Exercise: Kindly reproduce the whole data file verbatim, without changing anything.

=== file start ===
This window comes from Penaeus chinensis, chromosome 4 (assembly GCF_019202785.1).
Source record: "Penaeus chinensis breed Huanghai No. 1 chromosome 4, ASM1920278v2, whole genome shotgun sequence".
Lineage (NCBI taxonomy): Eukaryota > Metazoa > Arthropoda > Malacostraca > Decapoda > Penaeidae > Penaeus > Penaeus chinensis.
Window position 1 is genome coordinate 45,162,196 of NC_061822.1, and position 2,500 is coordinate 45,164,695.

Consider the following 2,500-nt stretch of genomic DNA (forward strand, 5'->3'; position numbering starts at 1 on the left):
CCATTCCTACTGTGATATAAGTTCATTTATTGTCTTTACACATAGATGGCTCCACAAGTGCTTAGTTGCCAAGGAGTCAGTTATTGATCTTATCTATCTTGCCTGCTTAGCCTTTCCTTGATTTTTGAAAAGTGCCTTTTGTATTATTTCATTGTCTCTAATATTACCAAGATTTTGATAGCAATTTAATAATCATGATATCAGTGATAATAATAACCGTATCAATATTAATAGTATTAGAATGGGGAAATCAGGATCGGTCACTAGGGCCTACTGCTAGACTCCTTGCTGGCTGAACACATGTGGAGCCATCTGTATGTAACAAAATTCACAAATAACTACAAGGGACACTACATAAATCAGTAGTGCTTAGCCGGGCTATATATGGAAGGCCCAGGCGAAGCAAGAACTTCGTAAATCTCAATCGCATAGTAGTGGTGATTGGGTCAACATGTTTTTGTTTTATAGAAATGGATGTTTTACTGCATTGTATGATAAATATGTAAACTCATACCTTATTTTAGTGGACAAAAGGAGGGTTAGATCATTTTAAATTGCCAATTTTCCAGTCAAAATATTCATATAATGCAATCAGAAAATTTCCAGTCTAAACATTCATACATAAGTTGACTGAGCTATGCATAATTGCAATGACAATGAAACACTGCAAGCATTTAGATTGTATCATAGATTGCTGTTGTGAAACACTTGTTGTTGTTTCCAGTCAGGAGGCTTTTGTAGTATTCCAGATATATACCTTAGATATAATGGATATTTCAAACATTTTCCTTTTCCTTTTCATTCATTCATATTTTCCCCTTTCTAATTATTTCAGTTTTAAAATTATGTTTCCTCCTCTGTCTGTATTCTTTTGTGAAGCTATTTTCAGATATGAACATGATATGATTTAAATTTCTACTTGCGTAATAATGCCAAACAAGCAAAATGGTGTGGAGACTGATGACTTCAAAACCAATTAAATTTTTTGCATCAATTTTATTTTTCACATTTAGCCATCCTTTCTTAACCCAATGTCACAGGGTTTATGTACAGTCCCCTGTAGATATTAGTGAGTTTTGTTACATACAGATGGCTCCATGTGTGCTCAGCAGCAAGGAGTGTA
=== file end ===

This window comes from Penaeus chinensis, chromosome 4 (assembly GCF_019202785.1).
Source record: "Penaeus chinensis breed Huanghai No. 1 chromosome 4, ASM1920278v2, whole genome shotgun sequence".
Lineage (NCBI taxonomy): Eukaryota > Metazoa > Arthropoda > Malacostraca > Decapoda > Penaeidae > Penaeus > Penaeus chinensis.
Window position 1 is genome coordinate 45,162,196 of NC_061822.1, and position 2,500 is coordinate 45,164,695.

Consider the following 2,500-nt stretch of genomic DNA (forward strand, 5'->3'; position numbering starts at 1 on the left):
CCATTCCTACTGTGATATAAGTTCATTTATTGTCTTTACACATAGATGGCTCCACAAGTGCTTAGTTGCCAAGGAGTCAGTTATTGATCTTATCTATCTTGCCTGCTTAGCCTTTCCTTGATTTTTGAAAAGTGCCTTTTGTATTATTTCATTGTCTCTAATATTACCAAGATTTTGATAGCAATTTAATAATCATGATATCAGTGATAATAATAACCGTATCAATATTAATAGTATTAGAATGGGGAAATCAGGATCGGTCACTAGGGCCTACTGCTAGACTCCTTGCTGGCTGAACACATGTGGAGCCATCTGTATGTAACAAAATTCACAAATAACTACAAGGGACACTACATAAATCAGTAGTGCTTAGCCGGGCTATATATGGAAGGCCCAGGCGAAGCAAGAACTTCGTAAATCTCAATCGCATAGTAGTGGTGATTGGGTCAACATGTTTTTGTTTTATAGAAATGGATGTTTTACTGCATTGTATGATAAATATGTAAACTCATACCTTATTTTAGTGGACAAAAGGAGGGTTAGATCATTTTAAATTGCCAATTTTCCAGTCAAAATATTCATATAATGCAATCAGAAAATTTCCAGTCTAAACATTCATACATAAGTTGACTGAGCTATGCATAATTGCAATGACAATGAAACACTGCAAGCATTTAGATTGTATCATAGATTGCTGTTGTGAAACACTTGTTGTTGTTTCCAGTCAGGAGGCTTTTGTAGTATTCCAGATATATACCTTAGATATAATGGATATTTCAAACATTTTCCTTTTCCTTTTCATTCATTCATATTTTCCCCTTTCTAATTATTTCAGTTTTAAAATTATGTTTCCTCCTCTGTCTGTATTCTTTTGTGAAGCTATTTTCAGATATGAACATGATATGATTTAAATTTCTACTTGCGTAATAATGCCAAACAAGCAAAATGGTGTGGAGACTGATGACTTCAAAACCAATTAAATTTTTTGCATCAATTTTATTTTTCACATTTAGCCATCCTTTCTTAACCCAATGTCACAGGGTTTATGTACAGTCCCCTGTAGATATTAGTGAGTTTTGTTACATACAGATGGCTCCATGTGTGCTCAGCAGCAAGGAGTGTA